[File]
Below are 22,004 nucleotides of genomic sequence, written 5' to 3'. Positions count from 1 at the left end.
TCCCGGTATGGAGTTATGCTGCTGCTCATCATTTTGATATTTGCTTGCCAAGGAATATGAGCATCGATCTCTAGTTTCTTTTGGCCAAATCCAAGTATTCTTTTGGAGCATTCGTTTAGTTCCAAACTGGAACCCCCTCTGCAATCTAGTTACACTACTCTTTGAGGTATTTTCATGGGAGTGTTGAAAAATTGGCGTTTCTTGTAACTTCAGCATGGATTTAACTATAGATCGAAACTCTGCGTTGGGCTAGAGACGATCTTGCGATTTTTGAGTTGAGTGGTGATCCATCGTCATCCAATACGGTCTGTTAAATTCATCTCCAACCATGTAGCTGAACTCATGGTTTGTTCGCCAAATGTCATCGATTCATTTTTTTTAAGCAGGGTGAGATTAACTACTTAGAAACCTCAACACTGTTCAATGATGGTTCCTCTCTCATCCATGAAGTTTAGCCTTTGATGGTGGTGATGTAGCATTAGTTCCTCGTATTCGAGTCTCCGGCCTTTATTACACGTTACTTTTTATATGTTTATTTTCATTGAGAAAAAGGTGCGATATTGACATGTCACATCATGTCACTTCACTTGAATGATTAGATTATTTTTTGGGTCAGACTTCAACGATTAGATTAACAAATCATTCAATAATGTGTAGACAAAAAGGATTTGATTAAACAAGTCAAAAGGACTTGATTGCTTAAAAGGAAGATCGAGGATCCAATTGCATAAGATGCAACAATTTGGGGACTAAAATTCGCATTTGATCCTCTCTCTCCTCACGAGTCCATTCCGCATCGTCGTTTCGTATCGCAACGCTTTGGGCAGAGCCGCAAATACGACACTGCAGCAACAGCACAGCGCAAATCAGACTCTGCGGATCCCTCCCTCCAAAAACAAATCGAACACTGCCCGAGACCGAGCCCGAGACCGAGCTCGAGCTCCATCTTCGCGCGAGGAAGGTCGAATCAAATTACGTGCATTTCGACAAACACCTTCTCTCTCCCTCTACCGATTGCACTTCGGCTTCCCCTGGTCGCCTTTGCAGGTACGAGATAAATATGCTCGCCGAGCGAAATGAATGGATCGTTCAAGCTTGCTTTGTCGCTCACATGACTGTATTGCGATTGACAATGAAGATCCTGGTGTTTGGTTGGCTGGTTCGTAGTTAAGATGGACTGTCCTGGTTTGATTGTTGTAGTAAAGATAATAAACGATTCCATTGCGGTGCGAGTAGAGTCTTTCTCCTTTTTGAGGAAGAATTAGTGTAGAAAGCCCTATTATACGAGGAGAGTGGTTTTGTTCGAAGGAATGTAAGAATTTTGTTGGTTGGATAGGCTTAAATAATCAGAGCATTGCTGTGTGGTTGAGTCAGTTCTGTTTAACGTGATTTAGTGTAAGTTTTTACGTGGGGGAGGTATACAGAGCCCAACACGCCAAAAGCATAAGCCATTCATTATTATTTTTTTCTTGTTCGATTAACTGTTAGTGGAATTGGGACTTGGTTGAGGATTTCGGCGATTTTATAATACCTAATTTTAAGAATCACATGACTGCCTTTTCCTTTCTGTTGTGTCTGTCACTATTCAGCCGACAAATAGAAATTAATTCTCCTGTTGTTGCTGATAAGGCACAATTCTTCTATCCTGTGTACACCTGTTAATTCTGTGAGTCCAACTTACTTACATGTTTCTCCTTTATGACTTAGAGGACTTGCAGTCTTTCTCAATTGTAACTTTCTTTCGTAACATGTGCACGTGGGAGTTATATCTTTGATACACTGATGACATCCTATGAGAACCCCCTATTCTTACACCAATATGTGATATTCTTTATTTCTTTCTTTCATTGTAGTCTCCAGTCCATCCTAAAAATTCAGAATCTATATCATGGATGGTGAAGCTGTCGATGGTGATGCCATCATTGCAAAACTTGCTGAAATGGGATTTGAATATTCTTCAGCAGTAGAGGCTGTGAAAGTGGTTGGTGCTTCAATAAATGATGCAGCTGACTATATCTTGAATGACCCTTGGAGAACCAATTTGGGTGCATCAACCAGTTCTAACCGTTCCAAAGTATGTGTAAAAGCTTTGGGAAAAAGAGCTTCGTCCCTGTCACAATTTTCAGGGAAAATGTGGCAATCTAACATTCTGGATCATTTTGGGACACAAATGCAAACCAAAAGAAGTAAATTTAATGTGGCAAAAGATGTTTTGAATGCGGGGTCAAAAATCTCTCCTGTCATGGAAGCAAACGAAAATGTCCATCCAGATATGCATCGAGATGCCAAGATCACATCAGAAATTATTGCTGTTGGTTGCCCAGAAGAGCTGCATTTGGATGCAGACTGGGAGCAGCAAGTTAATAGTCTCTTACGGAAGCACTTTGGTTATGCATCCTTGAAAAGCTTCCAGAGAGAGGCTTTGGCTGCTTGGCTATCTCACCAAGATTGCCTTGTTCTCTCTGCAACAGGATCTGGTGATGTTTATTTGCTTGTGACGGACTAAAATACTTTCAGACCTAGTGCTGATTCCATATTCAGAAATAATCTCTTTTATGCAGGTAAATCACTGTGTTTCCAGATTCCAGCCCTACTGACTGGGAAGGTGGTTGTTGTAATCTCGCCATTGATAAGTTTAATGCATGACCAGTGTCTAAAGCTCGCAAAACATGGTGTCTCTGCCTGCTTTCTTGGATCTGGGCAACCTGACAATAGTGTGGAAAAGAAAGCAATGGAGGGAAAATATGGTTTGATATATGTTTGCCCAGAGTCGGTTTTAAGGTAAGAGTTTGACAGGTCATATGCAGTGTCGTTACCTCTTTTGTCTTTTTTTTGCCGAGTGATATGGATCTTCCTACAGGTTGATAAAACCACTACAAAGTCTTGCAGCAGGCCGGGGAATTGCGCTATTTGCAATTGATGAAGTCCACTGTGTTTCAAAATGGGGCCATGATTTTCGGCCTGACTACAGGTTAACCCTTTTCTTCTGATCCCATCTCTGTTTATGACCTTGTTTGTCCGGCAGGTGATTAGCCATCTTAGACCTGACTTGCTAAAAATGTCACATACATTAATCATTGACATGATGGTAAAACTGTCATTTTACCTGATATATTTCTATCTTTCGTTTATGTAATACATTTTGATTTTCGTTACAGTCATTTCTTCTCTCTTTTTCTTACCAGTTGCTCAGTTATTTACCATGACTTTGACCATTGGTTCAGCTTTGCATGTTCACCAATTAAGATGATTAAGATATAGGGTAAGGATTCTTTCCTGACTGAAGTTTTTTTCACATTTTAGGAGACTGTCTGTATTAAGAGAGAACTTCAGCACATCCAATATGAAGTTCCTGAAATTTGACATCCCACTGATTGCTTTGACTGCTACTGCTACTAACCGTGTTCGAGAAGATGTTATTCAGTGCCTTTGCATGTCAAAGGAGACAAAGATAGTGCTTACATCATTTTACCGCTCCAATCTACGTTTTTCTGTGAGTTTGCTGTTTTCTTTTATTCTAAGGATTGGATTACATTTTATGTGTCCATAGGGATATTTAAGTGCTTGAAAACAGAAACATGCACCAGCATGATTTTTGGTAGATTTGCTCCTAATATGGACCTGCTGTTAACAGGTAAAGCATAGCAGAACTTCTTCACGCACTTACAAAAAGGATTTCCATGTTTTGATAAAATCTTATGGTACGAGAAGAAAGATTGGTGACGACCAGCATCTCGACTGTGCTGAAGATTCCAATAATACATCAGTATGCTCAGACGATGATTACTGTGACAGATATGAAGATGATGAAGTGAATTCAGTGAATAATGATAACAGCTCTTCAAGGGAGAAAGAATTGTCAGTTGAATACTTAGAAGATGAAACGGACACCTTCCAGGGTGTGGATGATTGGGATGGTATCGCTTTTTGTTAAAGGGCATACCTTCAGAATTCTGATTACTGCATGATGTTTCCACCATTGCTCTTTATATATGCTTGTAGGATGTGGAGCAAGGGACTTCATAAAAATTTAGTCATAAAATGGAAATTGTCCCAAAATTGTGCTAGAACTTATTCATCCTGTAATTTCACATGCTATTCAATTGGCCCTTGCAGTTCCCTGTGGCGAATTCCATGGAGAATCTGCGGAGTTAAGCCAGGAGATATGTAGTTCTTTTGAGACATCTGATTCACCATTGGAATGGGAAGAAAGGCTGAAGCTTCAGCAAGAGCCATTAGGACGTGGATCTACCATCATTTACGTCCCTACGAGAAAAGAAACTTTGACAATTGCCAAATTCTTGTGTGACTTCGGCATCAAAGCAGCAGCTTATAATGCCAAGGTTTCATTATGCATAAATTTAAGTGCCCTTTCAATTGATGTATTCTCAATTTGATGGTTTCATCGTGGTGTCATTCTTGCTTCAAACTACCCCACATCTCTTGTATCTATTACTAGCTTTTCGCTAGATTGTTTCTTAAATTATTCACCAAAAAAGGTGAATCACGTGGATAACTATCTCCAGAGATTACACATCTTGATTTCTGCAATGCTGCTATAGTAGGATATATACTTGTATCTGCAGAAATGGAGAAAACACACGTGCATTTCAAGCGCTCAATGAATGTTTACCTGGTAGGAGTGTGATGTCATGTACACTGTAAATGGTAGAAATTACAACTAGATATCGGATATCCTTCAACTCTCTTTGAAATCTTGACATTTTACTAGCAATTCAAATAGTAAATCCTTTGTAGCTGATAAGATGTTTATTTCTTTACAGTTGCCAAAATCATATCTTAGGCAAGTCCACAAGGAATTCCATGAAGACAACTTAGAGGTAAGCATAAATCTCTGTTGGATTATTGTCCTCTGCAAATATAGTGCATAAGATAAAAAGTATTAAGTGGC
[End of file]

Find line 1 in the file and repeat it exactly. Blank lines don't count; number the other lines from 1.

Below are 22,004 nucleotides of genomic sequence, written 5' to 3'. Positions count from 1 at the left end.